Apia, Samoa 25-27 February 2015
The China and the Pacific Conference is in partnership with National University of Samoa, Centre for Oceania Studies Sun Yat-sen University, and New Zealand Contemporary China Research Centre Victoria University of Wellington.
This conference will take a multidisciplinary approach to understanding China’s evolving relations with countries in the Pacific region, primarily in Melanesia and Polynesia.
The Pacific became a focus of Beijing’s cross-regional diplomacy under the presidency of Hu Jintao, a trend that that is continuing under Xi Jinping. But China’s interests in the South Pacific are not new; the region has been a focus for Chinese migration and economic activity since the nineteenth century. It was also a site of diplomatic competition between Beijing and Taipei in the late twentieth century. Since 2008, however, there has been a diplomatic truce between both sides, which resulted in China concentrating its interests in expanding trade and development in the region.
The growing Chinese economic presence in the Pacific has led to questions about China’s long-term interest in the region and about the impact of Chinese economic activity on the economic growth and social development of Pacific Island states. The Cook Islands water project is a recent example of the changing nature of Chinese investment in the region. Is this project indicative of the changing face of Chinese economic assistance and is it a model that Pacific Island states are comfortable with?
Has the expanding Chinese presence led to a more positive environment for Pacific nations, and does it provide an opportunity for all major international actors to work together with Pacific nations to support their economic development? How well does Chinese investment align with the needs and priorities of Pacific Island states, and do short-term interests take precedence over the economic, social and human development of Pacific societies? These are some of the questions that the conference will seek to address.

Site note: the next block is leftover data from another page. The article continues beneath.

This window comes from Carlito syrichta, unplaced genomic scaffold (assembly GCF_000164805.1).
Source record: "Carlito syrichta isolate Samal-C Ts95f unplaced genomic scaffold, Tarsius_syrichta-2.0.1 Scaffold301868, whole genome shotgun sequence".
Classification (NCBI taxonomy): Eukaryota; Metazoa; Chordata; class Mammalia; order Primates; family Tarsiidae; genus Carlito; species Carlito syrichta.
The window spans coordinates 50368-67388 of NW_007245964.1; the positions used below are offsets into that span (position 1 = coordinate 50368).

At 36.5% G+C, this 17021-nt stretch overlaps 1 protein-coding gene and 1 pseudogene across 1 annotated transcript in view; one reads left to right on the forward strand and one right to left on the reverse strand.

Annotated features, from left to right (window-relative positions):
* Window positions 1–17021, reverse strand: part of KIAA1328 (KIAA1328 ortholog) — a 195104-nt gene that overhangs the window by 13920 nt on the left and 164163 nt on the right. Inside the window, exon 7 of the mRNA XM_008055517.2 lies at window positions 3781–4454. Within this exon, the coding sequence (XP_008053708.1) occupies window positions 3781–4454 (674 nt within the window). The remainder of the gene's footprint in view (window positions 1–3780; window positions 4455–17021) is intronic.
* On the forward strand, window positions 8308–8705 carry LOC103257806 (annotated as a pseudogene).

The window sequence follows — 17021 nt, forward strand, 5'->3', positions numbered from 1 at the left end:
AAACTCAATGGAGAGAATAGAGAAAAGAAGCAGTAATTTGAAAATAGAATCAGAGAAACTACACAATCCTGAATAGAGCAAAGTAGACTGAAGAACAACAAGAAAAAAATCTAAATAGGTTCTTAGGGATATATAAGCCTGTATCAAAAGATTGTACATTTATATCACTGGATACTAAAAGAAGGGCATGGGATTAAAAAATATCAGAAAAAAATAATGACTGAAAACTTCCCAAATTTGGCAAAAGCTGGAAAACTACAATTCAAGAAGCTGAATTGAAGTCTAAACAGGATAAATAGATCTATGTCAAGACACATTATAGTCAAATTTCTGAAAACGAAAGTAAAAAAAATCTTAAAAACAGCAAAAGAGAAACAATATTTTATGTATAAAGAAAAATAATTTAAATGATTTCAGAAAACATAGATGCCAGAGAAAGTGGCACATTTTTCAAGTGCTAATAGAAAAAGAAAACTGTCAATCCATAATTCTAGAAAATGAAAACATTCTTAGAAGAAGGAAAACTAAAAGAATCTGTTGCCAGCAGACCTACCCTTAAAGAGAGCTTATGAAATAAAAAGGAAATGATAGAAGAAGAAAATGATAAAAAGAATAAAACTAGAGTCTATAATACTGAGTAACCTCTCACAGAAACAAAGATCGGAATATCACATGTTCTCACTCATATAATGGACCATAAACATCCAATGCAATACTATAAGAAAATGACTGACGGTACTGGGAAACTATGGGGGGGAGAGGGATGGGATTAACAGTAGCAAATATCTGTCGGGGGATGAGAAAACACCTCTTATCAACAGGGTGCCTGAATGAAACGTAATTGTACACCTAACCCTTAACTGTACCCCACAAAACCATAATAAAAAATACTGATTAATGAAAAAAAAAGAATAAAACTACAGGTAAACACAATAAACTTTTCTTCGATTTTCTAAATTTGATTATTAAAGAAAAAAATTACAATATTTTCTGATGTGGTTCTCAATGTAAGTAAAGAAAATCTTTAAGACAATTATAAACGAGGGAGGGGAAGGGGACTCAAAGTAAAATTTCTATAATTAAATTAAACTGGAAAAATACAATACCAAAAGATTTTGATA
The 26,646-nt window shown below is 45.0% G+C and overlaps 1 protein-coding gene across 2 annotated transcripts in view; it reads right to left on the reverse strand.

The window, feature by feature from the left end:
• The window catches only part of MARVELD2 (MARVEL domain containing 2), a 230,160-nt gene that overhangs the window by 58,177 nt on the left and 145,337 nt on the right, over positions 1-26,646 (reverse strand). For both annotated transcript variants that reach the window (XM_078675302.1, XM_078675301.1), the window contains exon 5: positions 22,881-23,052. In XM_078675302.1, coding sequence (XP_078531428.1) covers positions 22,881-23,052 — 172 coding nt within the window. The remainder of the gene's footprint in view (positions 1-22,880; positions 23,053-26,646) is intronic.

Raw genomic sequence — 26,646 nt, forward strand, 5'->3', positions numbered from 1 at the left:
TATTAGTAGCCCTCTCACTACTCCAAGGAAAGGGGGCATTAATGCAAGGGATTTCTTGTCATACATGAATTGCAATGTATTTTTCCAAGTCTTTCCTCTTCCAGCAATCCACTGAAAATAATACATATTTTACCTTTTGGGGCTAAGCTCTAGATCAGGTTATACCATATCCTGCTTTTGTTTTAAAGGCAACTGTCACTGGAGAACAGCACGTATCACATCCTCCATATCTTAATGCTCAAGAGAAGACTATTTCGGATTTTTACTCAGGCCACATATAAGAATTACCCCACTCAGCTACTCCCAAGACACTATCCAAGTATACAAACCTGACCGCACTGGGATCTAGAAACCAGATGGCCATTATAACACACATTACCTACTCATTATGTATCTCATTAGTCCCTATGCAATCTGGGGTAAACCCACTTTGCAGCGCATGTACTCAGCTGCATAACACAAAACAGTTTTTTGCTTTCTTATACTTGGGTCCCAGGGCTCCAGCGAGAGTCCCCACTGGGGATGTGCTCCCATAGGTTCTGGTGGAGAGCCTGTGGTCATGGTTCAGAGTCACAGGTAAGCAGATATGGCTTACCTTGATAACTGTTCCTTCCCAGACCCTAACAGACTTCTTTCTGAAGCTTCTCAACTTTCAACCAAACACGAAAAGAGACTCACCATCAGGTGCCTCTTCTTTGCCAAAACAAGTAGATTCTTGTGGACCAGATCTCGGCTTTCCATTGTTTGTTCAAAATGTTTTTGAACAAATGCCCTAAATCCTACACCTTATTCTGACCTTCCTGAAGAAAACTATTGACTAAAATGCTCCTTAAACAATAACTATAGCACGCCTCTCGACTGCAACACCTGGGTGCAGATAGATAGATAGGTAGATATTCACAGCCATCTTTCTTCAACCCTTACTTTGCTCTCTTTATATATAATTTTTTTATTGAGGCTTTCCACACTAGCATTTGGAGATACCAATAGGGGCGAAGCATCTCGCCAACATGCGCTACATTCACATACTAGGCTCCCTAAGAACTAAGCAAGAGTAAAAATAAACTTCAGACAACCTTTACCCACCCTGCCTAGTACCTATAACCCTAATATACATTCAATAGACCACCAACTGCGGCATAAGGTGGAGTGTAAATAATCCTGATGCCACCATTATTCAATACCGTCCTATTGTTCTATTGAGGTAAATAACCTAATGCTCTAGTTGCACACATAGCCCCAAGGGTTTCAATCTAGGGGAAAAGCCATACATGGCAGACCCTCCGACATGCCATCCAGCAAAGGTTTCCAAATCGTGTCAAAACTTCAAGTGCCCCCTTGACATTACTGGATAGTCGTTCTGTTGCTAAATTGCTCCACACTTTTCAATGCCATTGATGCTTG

Recent developments have also generated debate about whether Beijing’s growing economic presence in the South Pacific will lead to greater cooperation or competition between China and the more established economic actors in the region, including Australia, New Zealand, the United States and Japan. While both China and the United States have increased their presence at the Pacific Islands Forum in recent years, the Chinese diplomatic presence in the region is advancing at a much greater rate. Australia and New Zealand have had to adjust their longstanding Pacific diplomacy to better address this growing Chinese presence.
This conference will feature research and analysis from within the Pacific itself and around the region, incorporating scholarship from local specialists, academics and policymakers. It will take place over two days at National University of Samoa in Apia in February 2015. We welcome papers and presentations, particularly from scholars and policy analysts within the South Pacific.
- NUS and other tertiary students – $50 per student with student ID (2.5 days including meals)
- Full Conference Registration $100 per participant (2.5 days including meals)
International: Michael Poweles ( Telephone: +64 4 5627878 or Email firstname.lastname@example.org )
Local: Measina Meredith (Telephone: +685 20072 x 336 or Email email@example.com)